Link Posted: 1/6/2002 9:41:24 AM EDT
[Last Edit: 1/7/2002 9:58:30 PM EDT by zoinks]
Hitler made a number of blunders: wanting to caprture Crete delayed the invasion of the USSR as well as sending in a couple of armies into [blue]Yugoslavia[/blue] to punish anti-german groups. Let's not forget the stream of "stand and die" orders of 1943. There were a whole bunch ot them: Stalingrad, Kursk. The Soviets knew about the planned attack and created a defense in depth for it, the Germans knew the Soviets knew and did it anyway. As for why the Germans did not take Bastogne, The 101st and the Armored task force that was there really did put up a great defensive battle. Combined that with the fact that the Germans would only attack at a single point instead of making the customary "multiple thrusts," allowed the Americans to use what Artillery they had very effectivley. (edited because I meant to say Yugoslavia but wrote Hungary.[BD] Remember Kids: never smoke crack then try to discuss History.)
Link Posted: 1/6/2002 5:12:15 PM EDT
The Germans were caught off guard by the Italian invasion of Greece. Once the shooting started the English rushed troops in to assisst the Greeks. Hitler didn't want a foothold in the Med. for them. The Italians were reporting good progress for the first 3 days. The Greeks deposited them back on the border by the end of the week. The Greeks also had a lot of modern equipment they didn't have prior to the invasion, they had to get the manuals translated from Italian tho'............. If you get into Hitler's blunders, there really are too many to list. Of course he also had some successes too. Hitler needed those oil fields to run his war machine. Moscow was like a giant bunker, it would have been another Leningrad, requiring a long seige. When Japan attacked the US, the USSR knew that they could move troops from the Asian Front to the Eastern Front, because Japan's forces would be occupied with US forces elsewhere. I'm also not sure that the 101'st BEAT the Germans during the Battle of the Bulge. Yes they went toe to toe with them, like few US divisions did, or could. But the German failure was that they ran out of gas and ammo. They also knew that as soon as the weather cleared the forecast called for Typhoons and Thunderbolts........ There has been some discussion that the Germans didn't suffer any where near the losses that the Russians reported in the Battle of Kursk. In fact supposedly many German Leaders didn't know they had been in a major battle until they got the kill numbers for Russian tanks, and equipment. The Russians told Uncle Joe that they had intercepted battle plans etc. So if they failed they died. So they may have embellished the reported kills so that they looked like the won the battle.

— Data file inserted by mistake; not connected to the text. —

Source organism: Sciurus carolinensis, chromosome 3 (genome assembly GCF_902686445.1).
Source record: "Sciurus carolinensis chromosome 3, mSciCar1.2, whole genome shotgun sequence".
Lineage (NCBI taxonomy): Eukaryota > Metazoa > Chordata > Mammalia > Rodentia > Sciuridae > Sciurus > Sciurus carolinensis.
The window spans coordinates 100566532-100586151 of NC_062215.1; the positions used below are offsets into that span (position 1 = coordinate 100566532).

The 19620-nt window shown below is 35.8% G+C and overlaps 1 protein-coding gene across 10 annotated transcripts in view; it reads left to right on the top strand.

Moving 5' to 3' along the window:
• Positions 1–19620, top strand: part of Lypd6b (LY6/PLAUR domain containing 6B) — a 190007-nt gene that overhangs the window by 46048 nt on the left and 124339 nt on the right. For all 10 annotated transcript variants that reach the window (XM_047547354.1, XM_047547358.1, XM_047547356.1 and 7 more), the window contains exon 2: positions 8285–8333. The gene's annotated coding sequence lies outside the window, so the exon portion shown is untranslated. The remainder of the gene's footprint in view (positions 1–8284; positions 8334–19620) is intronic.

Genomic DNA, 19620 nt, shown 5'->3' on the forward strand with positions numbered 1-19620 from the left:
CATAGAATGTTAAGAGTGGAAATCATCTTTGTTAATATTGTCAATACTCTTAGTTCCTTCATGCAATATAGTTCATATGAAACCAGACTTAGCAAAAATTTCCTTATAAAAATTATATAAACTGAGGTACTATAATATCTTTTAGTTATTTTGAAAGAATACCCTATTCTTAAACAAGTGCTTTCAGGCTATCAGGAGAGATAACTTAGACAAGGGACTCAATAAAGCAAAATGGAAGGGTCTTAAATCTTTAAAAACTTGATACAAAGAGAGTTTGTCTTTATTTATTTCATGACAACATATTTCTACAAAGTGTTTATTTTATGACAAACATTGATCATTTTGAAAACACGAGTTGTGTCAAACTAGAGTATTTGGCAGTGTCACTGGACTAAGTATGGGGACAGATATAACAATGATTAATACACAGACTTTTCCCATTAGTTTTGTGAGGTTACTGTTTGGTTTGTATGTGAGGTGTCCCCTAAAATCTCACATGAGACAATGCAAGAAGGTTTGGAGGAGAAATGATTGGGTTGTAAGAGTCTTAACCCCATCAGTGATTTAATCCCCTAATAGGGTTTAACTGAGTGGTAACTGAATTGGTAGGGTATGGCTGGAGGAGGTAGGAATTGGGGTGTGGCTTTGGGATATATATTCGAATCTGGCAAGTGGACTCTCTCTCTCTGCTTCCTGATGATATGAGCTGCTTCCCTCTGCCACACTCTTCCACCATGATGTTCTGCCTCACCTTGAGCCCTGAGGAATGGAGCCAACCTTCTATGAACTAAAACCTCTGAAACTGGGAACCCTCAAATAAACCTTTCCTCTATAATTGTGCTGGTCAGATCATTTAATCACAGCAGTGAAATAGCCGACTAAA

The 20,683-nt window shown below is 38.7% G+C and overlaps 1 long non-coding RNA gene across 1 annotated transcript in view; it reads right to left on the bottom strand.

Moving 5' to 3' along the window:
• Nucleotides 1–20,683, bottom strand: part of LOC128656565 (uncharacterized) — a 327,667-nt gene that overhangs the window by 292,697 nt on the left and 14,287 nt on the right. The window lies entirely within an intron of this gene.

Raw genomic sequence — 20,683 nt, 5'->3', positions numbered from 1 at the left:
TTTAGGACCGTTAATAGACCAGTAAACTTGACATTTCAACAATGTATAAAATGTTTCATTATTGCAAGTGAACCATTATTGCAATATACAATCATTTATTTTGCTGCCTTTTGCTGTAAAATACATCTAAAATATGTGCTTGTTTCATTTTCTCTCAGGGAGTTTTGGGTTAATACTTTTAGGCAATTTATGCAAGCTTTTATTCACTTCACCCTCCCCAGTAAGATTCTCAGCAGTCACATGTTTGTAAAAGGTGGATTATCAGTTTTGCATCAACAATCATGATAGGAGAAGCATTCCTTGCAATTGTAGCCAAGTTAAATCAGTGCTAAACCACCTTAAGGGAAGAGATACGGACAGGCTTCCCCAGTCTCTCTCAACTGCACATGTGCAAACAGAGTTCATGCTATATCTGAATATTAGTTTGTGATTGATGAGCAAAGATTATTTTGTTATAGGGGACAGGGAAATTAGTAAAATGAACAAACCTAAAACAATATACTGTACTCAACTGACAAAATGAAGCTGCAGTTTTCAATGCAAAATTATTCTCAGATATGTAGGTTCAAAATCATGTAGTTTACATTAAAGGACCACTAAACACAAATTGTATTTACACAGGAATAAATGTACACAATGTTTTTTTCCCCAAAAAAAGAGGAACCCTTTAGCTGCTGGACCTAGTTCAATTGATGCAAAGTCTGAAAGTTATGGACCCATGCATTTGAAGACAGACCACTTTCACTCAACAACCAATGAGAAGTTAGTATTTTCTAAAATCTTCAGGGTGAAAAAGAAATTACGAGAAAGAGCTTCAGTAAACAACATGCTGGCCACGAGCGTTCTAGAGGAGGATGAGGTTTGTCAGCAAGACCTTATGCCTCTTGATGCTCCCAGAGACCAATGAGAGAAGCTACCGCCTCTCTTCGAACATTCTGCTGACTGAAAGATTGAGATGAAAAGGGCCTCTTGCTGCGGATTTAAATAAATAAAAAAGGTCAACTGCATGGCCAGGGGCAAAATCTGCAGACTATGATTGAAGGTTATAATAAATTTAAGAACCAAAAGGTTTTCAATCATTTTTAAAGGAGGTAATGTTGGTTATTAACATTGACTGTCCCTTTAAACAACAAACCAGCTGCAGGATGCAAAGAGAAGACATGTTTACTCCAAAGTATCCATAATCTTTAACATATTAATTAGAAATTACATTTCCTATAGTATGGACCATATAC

Link Posted: 1/6/2002 5:53:15 PM EDT
The more history I learn the less history I am certain of...
Link Posted: 1/6/2002 8:51:20 PM EDT
[Last Edit: 1/6/2002 8:53:41 PM EDT by Atencio]
Originally Posted By SS109: The more history I learn the less history I am certain of...